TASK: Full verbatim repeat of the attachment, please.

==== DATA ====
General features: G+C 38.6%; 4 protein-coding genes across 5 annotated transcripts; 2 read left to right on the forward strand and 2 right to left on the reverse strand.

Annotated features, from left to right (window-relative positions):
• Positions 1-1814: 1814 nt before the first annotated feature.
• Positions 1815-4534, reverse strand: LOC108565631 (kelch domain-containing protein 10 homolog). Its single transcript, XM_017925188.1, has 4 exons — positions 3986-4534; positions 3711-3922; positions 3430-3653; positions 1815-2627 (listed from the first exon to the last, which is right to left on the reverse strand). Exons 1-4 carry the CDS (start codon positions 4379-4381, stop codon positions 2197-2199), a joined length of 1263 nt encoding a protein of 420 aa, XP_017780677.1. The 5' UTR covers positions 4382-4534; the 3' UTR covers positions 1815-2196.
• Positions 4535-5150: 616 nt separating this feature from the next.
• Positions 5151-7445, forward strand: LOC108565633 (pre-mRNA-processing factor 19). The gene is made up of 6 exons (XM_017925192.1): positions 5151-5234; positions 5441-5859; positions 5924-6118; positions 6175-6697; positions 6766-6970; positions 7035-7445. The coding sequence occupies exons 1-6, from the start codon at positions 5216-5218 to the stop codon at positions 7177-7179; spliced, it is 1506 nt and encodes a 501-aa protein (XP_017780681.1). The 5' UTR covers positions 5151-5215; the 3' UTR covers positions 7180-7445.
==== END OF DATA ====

General features: G+C 38.6%; 4 protein-coding genes across 5 annotated transcripts; 2 read left to right on the forward strand and 2 right to left on the reverse strand.

Annotated features, from left to right (window-relative positions):
• Positions 1-1814: 1814 nt before the first annotated feature.
• Positions 1815-4534, reverse strand: LOC108565631 (kelch domain-containing protein 10 homolog). Its single transcript, XM_017925188.1, has 4 exons — positions 3986-4534; positions 3711-3922; positions 3430-3653; positions 1815-2627 (listed from the first exon to the last, which is right to left on the reverse strand). Exons 1-4 carry the CDS (start codon positions 4379-4381, stop codon positions 2197-2199), a joined length of 1263 nt encoding a protein of 420 aa, XP_017780677.1. The 5' UTR covers positions 4382-4534; the 3' UTR covers positions 1815-2196.
• Positions 4535-5150: 616 nt separating this feature from the next.
• Positions 5151-7445, forward strand: LOC108565633 (pre-mRNA-processing factor 19). The gene is made up of 6 exons (XM_017925192.1): positions 5151-5234; positions 5441-5859; positions 5924-6118; positions 6175-6697; positions 6766-6970; positions 7035-7445. The coding sequence occupies exons 1-6, from the start codon at positions 5216-5218 to the stop codon at positions 7177-7179; spliced, it is 1506 nt and encodes a 501-aa protein (XP_017780681.1). The 5' UTR covers positions 5151-5215; the 3' UTR covers positions 7180-7445.